Friday, February 29, 2008

Nothing: Often a Good Thing to Do, Always a Good Thing to Say

I rarely suggest that someone decline an interview. After all, with preparation and discipline, an interview can be a good way to deliver your message.

But there are exceptions. For instance, this train wreck on the Today Show where Matt Lauer slices and dices Drew Peterson, the Chicago area cop whose last two wives (he’s had four) have either been murdered (Wife #3) or disappeared(Wife #4). After noting the “coincidence”, the interview gives Lauer an opportunity to matter of factly restate all the evidence against Peterson, and to devastating effect.

Lauer: “How do you respond?”

Peterson: “How can I respond?” or “I can’t respond” or “I don’t know how to respond to that.” Brutal.

But it only gets worse (or better for Lauer) when Peterson’s lawyer sits right next to him, and says more than once “I have to step in here” or “That’s a loaded question.” Next time Drew, while I know it’s good for your lawyer’s business, don’t bring him on the Today Show with you. (Actually, Peterson’s lawyer may be the only guy to benefit from this PR disaster.)
Here’s my question: Why on earth would he agree to this interview?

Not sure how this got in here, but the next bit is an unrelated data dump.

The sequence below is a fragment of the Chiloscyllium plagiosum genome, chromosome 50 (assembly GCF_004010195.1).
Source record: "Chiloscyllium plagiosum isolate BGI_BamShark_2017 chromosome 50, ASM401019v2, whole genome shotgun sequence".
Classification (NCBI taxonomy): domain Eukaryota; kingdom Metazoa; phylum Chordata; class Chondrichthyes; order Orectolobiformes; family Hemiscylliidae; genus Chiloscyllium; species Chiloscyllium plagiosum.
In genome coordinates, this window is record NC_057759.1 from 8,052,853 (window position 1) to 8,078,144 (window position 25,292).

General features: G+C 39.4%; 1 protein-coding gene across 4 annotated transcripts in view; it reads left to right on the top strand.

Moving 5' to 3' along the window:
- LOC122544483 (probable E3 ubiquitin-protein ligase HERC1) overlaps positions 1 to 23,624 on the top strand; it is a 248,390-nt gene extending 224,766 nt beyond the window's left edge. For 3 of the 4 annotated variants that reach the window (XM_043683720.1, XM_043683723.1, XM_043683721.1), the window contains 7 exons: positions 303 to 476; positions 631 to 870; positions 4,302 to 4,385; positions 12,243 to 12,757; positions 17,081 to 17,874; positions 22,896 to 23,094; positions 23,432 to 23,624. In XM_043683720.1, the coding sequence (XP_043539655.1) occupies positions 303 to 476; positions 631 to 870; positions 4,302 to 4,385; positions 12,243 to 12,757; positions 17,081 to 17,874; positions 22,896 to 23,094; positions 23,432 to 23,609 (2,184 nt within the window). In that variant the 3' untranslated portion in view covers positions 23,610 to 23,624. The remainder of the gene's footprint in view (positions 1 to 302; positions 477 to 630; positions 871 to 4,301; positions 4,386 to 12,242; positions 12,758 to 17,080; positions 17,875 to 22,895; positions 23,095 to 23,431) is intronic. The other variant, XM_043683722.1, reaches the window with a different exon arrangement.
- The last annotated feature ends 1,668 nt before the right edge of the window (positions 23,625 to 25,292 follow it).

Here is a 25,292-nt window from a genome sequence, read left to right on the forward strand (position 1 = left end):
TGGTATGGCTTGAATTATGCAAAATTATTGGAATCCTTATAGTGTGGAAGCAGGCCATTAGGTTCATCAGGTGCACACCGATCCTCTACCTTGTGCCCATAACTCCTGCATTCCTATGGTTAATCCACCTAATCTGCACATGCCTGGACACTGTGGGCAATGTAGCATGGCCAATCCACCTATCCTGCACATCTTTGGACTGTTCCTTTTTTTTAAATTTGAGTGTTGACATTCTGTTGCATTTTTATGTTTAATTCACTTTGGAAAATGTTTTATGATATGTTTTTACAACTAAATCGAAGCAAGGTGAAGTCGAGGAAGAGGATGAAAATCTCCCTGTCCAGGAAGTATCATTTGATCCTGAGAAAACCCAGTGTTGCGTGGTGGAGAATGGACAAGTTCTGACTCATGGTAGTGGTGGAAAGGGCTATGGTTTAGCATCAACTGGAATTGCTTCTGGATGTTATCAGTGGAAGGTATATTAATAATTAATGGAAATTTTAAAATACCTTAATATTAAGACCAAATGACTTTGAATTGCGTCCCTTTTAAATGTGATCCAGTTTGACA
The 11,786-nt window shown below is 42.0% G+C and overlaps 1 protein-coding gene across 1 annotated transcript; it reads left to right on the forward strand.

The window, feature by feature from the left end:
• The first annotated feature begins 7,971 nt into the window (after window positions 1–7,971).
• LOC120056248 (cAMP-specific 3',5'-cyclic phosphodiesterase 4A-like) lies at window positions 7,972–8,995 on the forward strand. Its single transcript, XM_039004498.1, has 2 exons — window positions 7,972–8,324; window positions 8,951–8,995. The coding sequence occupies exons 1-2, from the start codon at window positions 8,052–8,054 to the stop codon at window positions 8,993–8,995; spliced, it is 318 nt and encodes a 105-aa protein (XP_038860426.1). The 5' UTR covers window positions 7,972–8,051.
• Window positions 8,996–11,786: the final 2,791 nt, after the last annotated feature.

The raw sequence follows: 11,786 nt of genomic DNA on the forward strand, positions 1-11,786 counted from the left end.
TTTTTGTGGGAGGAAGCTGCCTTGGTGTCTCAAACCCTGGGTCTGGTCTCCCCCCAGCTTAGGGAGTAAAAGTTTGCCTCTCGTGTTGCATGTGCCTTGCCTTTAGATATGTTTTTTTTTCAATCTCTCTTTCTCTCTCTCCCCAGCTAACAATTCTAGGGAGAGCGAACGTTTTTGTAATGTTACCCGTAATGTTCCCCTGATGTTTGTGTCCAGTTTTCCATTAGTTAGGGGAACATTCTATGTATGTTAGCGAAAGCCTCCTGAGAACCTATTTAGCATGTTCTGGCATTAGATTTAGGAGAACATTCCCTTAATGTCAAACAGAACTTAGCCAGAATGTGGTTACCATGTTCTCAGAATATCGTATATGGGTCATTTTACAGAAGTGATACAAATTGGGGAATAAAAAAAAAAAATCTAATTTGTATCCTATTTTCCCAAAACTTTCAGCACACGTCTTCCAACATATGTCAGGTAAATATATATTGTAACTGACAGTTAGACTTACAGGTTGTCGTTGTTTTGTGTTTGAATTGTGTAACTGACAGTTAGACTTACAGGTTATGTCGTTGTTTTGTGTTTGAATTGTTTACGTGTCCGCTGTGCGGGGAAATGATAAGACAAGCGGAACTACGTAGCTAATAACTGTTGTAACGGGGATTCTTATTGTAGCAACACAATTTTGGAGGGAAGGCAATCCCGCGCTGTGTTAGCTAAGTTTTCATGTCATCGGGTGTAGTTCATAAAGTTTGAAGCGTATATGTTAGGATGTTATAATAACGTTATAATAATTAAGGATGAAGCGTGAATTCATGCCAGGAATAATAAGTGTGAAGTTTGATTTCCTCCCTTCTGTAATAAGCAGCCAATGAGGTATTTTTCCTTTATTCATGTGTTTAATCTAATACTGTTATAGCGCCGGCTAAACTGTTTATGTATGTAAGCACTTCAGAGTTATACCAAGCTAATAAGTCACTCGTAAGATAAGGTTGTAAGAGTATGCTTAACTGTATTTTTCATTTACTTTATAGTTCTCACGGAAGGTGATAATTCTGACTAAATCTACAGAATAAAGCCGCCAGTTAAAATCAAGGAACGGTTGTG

Well, here’s some experience-based speculation: Sometimes, people get fond of seeing themselves in the media, and forget to ask the basic question “Will this help me or hurt me?” Peterson has shown particularly bad judgment, with a profile in People magazine and an appearance on a radio talk show entitled “Win a Date with Drew Peterson”. Wow.

Peterson may also have fallen for the Today Show producer’s siren song that he would have a chance to “tell your story.” Sometimes, people like Peterson seriously overestimate their ability to talk themselves out of anything. (Here, it’s the job of someone like me to gently say “In reality, you stink at this.”) Also, for this to work, you actually need a good, credible story to tell. In Peterson’s case, not so much.

The only rationale I can think of is the following, and it’s a stretch: let’s say Peterson gets off. This interview will raise his profile in case he writes a book, and, he hopes, increase sales.
Other than that, I’m at a complete loss.

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